It is 8:00 a.m. Tuesday, August 25, 2009. The conference room at Ackley Financial Group in Dallas, Texas is filled to capacity with highly successful entrepreneurs and business executives, all of whom are successful leaders on many levels, including in their businesses and their community. Each one of these very busy men and women had put aside numerous pressing personal and professional issues in order to participate in a two hour orientation session for the Executive Mentoring Program, a part of the Professional Leadership Program of the University of North Texas.
The mission of the Professional Leadership Program is “to prepare students for leadership by fostering qualities of integrity, objectivity, honesty, competency, loyalty, and creativity.” The mission of the Executive Mentoring Program is “for top business executives in the DFW area to provide coaching, mentoring, objectivity and sound guidance on issues affecting career and professional development to members of PLP.”
Not one of these very busy senior executives will be paid a dime to serve as mentors. In fact, the mentors were asked to consider both monetary and in-kind gifts to the program, in addition to the priceless time they will give and the expertise, experience and wisdom they will share with their mentee over the next 9 months.
It has been my honor and pleasure to plan, lead, speak and facilitate hundreds of seminars, conferences, senior executive retreats and other education and networking events across America. I have served on the faculty of four universities. Because of these activities, it has been a privilege to have met, listened to and learned from some of the best and brightest America has to offer. Suffice it to say that I was very impressed with the men and women who had voluntarily given their time to attend the orientation session and to participate in the 9 month long Executive Mentoring Program.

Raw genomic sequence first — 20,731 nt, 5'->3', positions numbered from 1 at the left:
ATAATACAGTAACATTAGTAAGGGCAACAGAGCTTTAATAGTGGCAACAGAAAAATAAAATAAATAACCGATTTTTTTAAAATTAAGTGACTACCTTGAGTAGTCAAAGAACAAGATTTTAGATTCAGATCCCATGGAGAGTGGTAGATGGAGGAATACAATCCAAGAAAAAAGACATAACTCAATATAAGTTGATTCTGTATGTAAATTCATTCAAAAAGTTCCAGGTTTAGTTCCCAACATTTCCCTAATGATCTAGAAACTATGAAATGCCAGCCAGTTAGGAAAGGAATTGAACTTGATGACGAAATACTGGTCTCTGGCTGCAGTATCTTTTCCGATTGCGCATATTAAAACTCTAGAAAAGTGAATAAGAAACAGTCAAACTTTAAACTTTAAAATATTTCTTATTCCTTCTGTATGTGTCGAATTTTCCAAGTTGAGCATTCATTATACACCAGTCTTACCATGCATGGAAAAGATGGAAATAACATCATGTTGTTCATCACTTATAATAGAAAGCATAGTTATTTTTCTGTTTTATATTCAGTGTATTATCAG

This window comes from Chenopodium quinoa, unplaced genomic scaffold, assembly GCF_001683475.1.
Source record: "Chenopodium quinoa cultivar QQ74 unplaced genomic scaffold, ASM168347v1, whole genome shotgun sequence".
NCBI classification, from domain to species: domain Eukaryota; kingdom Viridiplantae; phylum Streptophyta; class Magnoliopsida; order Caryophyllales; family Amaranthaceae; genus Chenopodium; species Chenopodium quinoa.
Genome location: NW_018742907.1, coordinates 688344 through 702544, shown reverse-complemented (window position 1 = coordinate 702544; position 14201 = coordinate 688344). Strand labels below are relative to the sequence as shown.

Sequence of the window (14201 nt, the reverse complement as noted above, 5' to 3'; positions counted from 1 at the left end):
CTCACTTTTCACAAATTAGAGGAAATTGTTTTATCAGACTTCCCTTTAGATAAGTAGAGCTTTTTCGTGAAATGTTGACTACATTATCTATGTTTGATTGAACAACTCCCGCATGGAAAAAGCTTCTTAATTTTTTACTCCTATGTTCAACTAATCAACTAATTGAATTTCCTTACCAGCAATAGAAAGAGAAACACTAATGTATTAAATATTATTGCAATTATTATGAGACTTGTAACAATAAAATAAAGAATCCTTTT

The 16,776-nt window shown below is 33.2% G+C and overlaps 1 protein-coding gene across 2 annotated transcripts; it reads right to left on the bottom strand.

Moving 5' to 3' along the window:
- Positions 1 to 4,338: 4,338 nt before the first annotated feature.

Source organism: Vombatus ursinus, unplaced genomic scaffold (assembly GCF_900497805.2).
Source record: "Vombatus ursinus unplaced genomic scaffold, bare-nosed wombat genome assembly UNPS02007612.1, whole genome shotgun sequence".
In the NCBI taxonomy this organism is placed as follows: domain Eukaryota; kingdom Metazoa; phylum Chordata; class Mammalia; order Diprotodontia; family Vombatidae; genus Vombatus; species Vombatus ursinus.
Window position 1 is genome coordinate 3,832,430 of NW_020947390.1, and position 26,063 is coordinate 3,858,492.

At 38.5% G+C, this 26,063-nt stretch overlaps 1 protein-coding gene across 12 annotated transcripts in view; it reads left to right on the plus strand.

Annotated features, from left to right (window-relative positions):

As I left the orientation, reflecting on how impressed I was with the quality and level of executives who participated, I asked myself, “Why would these very busy, highly successful people, many of them multimillionaires with hundreds of personal and professional commitments, give of themselves and their priceless time and expertise to such a program?”
There are many reasons of course. But probably the first and most important reason is…THEY WERE ASKED. Someone stepped up to the plate and simply asked each of these people if they would consider serving as a mentor in order to contribute to the education and life of a young scholar. Had no one asked, none of these highly successful people would be in that room for orientation and none of them would be contributing to the education and life of a young scholar at UNT. Had someone not asked, I would have not been there for sure.
Just today I agreed to fly to North Carolina in October to lead a presentation/discussion for a group of senior hospital and healthcare leaders… for a reduced fee. Why did I agree to do this? Because the circumstances are right and the presentation/discussion will be intellectually stimulating… a very high priority on my list of what is important and what I enjoy. But, most important, a friend contacted me and just asked. Had my friend not asked, this would never have happened. Yes… I might have and could have said “no thanks” but, because the circumstances are right, and I admire and respect my friend, I said “yes.”
The concept, strategy and habit, “just ask” is every bit as important, if not more important than “just do it” or other concepts, strategies and habits by which successful people live. And yet, literally millions of times a day across America, we fail to just ask. Fear of rejection heads the list of the many reasons we don’t ask as often as we should. Most of us would double or triple our success (however each of us define success) in less than a year if we would spend more time, focus and energy planning and preparing to just ask. Not just carefully planning and preparing, but also following through… executing… just ask!
So much to gain… so little to lose… I invite you to join me in a renewed focus and commitment to… just ask!